Margaret Atwood’s The Handmaid’s Tale had an enduring cultural effect well before the world began so uncannily to reflect it. Notable hallmarks of its resulting renaissance include, among others, the following three. Bruce Miller’s ongoing television adaptation, on the one hand, beginning in April of 2017, its second and third seasons moving us a few years away from Gilead as an established dystopia, as depicted in the body of the novel, toward its eventual downfall, as acknowledged in its concluding “Historical Notes.” On March 26, on the other hand, shortly before the third season’s premiere, Renée Nault’s graphic-novel adaptation of the original appeared. Most recently, on September 10, less than a month after the season’s finale, Atwood’s long-awaited sequel has come to us, The Testaments, moving us away now by roughly fifteen years. By springtime, we will be a little over six months into coming to grips with the intersection of the three storylines, looking forward to a fourth season in the summertime, and to the moment in the fall when the United States decides whether to remain on an apparent slippery slope to a real-life Gilead, in a growing cohort of nations similarly precarious.
The moment begs pondering from related literary, cinematic, historical, philosophical, political, generally societal perspectives. The Handmaids’ Tales is meant to be a multi-venue conversation to this effect, including the following three, in order of occurrence.
• Northeast Modern Language Association (Symposium),51st Annual Conference, Boston, Massachusetts, March 5-8, 2020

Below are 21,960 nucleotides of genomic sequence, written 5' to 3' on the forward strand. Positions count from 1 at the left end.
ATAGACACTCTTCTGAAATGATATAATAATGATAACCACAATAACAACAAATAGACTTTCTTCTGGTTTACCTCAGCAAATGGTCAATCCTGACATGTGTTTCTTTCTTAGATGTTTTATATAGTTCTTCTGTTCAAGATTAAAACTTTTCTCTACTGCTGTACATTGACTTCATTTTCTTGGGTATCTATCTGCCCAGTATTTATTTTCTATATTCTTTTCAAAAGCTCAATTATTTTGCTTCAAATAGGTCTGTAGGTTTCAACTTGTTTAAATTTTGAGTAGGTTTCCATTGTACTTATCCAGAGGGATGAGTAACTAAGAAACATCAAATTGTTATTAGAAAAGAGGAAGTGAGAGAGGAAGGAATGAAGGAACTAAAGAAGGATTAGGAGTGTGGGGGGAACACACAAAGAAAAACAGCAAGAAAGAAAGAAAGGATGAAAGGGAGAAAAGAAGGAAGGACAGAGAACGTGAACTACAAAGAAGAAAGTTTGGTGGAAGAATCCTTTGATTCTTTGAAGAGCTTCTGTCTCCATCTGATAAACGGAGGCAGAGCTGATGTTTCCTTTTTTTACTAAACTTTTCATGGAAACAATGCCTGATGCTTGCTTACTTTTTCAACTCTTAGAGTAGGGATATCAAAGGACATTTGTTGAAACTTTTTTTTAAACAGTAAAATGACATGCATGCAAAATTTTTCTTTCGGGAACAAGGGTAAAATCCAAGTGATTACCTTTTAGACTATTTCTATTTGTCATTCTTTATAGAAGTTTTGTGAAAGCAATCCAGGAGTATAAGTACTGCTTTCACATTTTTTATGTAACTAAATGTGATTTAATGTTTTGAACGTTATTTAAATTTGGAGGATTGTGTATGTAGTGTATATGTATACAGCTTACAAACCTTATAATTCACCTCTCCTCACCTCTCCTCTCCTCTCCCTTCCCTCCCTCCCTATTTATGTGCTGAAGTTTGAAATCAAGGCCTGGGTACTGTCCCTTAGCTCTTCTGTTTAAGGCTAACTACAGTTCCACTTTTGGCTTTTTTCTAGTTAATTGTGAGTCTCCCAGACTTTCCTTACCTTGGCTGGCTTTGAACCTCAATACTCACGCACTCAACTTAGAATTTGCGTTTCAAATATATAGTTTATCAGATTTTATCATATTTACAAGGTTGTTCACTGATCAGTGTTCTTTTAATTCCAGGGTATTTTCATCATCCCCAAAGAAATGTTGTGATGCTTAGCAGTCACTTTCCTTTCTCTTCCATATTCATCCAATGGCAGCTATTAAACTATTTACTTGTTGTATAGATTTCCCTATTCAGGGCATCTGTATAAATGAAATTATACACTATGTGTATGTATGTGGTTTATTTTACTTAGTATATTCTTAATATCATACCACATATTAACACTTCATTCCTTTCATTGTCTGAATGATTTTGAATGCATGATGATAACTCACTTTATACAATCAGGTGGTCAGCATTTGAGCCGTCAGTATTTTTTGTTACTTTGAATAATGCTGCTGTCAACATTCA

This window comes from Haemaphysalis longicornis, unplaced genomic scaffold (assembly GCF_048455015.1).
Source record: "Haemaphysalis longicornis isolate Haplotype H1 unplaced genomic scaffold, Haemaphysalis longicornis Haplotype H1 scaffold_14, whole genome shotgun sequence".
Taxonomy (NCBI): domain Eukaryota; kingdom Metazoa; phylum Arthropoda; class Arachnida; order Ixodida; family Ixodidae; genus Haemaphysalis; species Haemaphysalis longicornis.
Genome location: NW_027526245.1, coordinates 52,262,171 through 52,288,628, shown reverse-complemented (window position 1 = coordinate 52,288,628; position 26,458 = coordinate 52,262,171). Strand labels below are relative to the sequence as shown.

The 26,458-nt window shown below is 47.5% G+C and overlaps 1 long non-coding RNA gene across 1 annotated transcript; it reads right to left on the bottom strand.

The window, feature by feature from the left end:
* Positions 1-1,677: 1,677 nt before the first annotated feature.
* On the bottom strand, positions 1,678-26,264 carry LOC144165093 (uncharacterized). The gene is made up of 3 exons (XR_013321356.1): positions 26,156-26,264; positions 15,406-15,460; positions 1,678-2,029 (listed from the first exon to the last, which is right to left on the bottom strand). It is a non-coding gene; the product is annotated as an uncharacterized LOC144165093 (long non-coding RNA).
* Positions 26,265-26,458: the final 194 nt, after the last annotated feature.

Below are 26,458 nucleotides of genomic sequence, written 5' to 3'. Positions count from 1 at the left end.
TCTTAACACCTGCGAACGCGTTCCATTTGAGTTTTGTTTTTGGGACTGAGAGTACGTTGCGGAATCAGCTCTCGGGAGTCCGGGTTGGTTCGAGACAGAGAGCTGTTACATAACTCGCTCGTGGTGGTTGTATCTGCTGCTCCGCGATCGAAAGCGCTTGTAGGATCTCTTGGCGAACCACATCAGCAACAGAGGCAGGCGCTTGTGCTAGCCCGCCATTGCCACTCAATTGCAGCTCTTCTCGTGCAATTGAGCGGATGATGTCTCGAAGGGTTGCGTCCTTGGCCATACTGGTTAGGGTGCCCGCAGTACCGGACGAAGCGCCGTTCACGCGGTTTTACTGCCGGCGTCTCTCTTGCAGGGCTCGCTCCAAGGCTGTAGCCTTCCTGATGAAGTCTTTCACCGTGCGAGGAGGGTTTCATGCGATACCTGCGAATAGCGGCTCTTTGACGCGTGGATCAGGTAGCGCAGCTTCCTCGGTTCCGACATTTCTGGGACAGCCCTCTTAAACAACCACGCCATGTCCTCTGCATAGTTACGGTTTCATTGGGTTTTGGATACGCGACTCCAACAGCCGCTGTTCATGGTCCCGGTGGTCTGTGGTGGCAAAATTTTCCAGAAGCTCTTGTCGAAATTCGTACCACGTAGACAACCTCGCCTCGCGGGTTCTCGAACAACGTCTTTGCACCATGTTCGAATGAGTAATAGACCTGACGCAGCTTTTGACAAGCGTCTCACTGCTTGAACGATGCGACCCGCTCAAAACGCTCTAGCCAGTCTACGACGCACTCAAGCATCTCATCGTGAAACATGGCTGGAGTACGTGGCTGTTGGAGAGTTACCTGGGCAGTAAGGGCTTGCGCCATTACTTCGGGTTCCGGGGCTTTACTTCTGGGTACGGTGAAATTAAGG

• Popular Culture Association/American Culture Association (Panel), 50th Joint National Conference(Philosophy and Culture Division), Philadelphia, Pennsylvania, April 15-18, 2020
• New Directions in the Humanities (Colloquium), Eighteenth International Conference, Ca’ Foscari University of Venice, Venice, Italy, July 1-3, 2020
Selections from the proceedings, together with materials additionally solicited or volunteered (individuals and groups, academic or otherwise, are encouraged to organize local events to this effect), will be collected to appear in early fall of 2020, in the context of presidential and congressional elections in the United States, and domestic and international reactions and realities.
Interested parties should submit an abstract, no more than five-hundred words in length, addressing substantively the above intersection, indicating which of the above venues it is for, together with a cv, as pdf attachments, to firstname.lastname@example.org, by September 30.
Trip McCrossin (Department of Philosophy, Rutgers University), Sue Zemka (Department of English, University of Colorado in Boulder)